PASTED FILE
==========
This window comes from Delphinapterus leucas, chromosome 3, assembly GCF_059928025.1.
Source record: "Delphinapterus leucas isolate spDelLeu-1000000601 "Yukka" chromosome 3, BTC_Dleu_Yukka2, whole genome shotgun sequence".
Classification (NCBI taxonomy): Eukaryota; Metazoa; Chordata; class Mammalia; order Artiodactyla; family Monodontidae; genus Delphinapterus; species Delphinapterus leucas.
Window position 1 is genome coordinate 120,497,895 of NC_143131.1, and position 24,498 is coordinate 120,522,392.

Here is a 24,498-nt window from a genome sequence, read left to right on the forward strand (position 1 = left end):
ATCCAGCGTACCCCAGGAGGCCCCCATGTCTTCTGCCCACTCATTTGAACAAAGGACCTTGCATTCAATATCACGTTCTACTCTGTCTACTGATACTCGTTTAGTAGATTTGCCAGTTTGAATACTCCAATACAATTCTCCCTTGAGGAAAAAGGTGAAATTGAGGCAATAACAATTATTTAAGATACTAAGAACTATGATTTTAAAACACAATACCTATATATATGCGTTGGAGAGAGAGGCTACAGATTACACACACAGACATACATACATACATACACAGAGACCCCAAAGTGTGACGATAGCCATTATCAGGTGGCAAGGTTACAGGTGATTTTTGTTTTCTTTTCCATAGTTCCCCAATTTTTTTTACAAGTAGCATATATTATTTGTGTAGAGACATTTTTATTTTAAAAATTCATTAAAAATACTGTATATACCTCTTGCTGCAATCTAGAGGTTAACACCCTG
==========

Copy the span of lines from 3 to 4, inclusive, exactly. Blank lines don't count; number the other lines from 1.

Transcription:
Classification (NCBI taxonomy): Eukaryota; Metazoa; Chordata; class Mammalia; order Artiodactyla; family Monodontidae; genus Delphinapterus; species Delphinapterus leucas.
Window position 1 is genome coordinate 120,497,895 of NC_143131.1, and position 24,498 is coordinate 120,522,392.